If you have not done so already, please scan the corresponding reading on higher-order procedures.
a. Define and test a
generate-list procedure that takes two
arguments: (1) a one-argument procedure,
proc, that can be
applied to a natural number and (2)
n, a natural number.
Your procedure should generate a list of length
whose ith element is the result of applying
> (generate-list (lambda (x) (* x x)) 6) (0 1 4 9 16 25)
b. Define and test a
generate-lister procedure that takes
one argument -- a one-argument procedure,
proc, that can be
applied to a natural number -- and generates a new procedure that takes
one parameter, a natural number,
n, and returns a list of
n whose ith element is the result of applying
Define a procedure,
dot-product, that takes as arguments two
lists of numbers, equal in length, and returns the sum of the products
of corresponding elements of the arguments:
> (dot-product (list 1 2 4 8) (list 11 5 7 3)) 73 ; ... because (1 x 11) + (2 x 5) + (4 x 7) + (8 x 3) = 11 + 10 + 28 + 24 = 73 > (dot-product null null) 0 ; ... because in this case there are no products to add
map to give an extremely
concise definition of this procedure.
Sarah and Steven Schemer suggest that ``
apply is irrelevant.
After all,'' they say, ``when you write
(apply prog (arg1 ... argn))
you're just doing the same thing as
(proc arg1 arg2 ... argn)
Given your experience in the previous exercise, are they correct? Why or why not?
In the reading, you saw how we might define
which fills in the left of the two arguments of a binary procedure.
Define and test the analogous higher-order procedure
right-section, which takes a procedure of two arguments and a
value to drop in as its second argument, and returns the operator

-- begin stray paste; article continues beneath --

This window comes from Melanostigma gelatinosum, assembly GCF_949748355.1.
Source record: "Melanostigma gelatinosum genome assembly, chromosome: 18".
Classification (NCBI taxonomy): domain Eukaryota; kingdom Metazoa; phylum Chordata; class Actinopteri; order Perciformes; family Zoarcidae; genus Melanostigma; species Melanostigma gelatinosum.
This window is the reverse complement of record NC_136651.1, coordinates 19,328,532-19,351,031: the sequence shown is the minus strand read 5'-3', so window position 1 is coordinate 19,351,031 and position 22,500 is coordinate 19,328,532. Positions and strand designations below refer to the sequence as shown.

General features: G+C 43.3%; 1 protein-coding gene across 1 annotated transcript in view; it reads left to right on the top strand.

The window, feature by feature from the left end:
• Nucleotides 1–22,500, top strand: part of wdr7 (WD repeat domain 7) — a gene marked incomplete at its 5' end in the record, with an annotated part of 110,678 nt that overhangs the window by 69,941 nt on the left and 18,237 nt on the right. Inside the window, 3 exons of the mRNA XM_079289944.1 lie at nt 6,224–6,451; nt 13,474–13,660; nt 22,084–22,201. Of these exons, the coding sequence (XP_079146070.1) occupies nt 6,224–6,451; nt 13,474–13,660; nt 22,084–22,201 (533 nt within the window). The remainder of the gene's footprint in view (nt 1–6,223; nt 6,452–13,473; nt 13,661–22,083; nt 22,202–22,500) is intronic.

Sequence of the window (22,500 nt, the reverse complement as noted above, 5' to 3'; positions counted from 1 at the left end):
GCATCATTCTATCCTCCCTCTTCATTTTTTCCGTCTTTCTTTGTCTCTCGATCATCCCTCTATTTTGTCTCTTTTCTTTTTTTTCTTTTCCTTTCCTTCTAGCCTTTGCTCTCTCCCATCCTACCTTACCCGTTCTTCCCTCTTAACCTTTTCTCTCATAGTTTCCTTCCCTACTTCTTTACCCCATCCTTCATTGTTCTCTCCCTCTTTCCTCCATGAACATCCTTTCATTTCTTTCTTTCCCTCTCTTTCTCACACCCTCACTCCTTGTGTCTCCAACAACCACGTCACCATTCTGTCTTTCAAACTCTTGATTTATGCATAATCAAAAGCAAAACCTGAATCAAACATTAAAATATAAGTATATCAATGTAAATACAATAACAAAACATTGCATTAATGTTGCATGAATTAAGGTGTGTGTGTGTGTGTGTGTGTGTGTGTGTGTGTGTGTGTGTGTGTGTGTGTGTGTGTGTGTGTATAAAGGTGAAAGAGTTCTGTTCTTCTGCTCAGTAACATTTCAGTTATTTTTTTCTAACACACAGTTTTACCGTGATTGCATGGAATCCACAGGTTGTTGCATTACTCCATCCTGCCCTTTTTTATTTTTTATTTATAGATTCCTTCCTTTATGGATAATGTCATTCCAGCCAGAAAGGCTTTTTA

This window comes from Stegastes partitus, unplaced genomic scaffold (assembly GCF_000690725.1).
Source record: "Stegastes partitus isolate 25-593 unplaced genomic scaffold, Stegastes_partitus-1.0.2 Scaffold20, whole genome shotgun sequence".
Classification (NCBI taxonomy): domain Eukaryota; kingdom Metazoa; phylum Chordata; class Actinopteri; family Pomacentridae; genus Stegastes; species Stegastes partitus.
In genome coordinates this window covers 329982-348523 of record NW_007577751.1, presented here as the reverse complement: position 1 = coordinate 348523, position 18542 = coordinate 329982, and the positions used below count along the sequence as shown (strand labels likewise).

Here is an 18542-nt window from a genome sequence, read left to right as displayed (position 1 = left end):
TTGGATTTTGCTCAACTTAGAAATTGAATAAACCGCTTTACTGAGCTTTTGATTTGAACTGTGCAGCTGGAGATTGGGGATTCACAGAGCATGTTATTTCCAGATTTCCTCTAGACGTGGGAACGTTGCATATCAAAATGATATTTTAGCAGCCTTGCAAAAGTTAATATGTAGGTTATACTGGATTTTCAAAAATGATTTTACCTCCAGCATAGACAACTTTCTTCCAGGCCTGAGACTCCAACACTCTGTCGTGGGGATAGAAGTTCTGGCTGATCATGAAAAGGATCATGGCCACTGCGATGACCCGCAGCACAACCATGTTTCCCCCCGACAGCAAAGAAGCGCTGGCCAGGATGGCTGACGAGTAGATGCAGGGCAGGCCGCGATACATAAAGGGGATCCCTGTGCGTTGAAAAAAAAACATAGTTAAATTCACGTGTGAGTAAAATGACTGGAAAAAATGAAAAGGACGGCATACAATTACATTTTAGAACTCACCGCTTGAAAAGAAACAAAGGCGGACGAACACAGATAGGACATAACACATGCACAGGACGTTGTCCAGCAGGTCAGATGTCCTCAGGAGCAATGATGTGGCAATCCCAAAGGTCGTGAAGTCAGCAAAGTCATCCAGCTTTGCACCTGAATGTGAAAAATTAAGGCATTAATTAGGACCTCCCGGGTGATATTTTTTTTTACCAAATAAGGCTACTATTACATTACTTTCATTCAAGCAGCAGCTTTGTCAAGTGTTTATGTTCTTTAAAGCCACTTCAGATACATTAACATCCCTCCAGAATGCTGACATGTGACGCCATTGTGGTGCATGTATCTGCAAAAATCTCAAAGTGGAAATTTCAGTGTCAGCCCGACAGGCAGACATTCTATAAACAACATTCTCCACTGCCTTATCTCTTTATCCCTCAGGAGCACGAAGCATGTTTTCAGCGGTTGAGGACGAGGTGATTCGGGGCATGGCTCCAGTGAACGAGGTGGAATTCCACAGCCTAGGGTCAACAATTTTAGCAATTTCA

section that expects the first argument. (For instance,
(right-section expt 3) is a procedure that computes the cube
of any number it is given.)
generate-lister procedure from you defined
earlier and an appropriate operator section, define a procedure
powers-of-two that constructs and returns a list of powers
of two, in ascending order, given the length of the desired list:
> (powers-of-two 7) (1 2 4 8 16 32 64)
Here is an interesting list of natural numbers:
(define republican-voter-ids (list 1471 4270))
Define a Scheme procedure
remove-republicans that takes a
list of non-empty lists as its argument and filters out of it the lists in
which the first element is also an element of
intersection (given two lists, return the list
containing only elements that appear in both lists) using
intersection so that it takes an arbitrary
number of lists as parameters.
The filters constructed by
remove are designed to
exclude list elements that satisfy a given predicate. Define a
make-filter that returns a filtering
procedure that retains the elements that satisfy a given predicate
(excluding those that fail to satisfy it). For instance, applying
(make-filter even?) to a list of integers should return
a list consisting of just the even elements of the given list.
Thursday, 2 November 2000
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